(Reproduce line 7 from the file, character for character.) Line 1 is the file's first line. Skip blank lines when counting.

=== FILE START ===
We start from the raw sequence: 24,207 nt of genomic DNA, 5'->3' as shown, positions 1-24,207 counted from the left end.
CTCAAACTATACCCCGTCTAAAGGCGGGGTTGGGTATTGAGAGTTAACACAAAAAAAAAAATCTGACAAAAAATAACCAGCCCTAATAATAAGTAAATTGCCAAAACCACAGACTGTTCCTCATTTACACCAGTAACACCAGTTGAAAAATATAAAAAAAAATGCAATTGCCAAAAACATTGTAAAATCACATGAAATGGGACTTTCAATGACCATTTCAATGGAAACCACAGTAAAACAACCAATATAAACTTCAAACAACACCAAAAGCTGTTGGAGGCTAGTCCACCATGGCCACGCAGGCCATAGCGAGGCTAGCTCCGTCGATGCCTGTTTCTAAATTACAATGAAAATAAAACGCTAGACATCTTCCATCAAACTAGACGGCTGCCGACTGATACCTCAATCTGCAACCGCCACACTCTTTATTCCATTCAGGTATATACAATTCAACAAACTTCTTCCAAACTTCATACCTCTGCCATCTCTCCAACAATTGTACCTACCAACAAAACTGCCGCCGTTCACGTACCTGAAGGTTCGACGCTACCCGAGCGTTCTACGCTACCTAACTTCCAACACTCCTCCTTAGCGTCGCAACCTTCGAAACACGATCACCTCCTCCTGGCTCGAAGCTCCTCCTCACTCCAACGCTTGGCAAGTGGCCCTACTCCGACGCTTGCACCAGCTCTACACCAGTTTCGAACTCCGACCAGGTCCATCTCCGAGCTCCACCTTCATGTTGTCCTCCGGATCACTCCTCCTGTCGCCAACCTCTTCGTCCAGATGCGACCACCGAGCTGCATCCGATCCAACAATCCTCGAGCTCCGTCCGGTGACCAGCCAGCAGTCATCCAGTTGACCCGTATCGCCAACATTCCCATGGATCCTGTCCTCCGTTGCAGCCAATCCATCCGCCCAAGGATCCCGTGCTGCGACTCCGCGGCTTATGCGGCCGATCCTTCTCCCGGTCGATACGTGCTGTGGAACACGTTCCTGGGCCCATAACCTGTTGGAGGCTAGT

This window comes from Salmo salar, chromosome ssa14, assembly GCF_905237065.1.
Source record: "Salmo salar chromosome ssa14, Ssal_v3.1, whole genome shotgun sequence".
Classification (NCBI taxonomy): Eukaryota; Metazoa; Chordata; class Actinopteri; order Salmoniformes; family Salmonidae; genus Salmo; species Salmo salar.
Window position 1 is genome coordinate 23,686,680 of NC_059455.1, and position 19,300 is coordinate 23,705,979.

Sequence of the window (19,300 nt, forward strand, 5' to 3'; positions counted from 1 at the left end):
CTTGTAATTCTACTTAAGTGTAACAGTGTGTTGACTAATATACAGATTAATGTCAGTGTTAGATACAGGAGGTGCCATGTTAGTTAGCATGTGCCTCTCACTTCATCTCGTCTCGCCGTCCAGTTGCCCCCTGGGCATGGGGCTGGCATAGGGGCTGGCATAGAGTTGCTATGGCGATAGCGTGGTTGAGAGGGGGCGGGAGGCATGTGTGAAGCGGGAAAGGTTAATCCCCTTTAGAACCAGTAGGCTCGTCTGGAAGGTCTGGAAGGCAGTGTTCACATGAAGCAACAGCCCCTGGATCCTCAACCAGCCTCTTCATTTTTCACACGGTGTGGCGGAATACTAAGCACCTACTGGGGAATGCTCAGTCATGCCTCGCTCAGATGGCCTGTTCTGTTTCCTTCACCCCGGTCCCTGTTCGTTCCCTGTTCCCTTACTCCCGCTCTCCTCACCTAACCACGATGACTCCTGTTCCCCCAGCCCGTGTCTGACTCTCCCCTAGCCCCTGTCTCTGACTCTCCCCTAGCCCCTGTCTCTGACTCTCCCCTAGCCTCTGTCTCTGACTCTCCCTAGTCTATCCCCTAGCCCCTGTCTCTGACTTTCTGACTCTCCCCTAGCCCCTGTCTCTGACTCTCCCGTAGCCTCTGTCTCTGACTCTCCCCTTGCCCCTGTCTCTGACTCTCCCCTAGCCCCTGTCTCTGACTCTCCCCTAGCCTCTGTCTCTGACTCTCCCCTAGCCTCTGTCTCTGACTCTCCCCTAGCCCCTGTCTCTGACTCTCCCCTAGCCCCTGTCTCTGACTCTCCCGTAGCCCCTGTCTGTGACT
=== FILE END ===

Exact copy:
Sequence of the window (19,300 nt, forward strand, 5' to 3'; positions counted from 1 at the left end):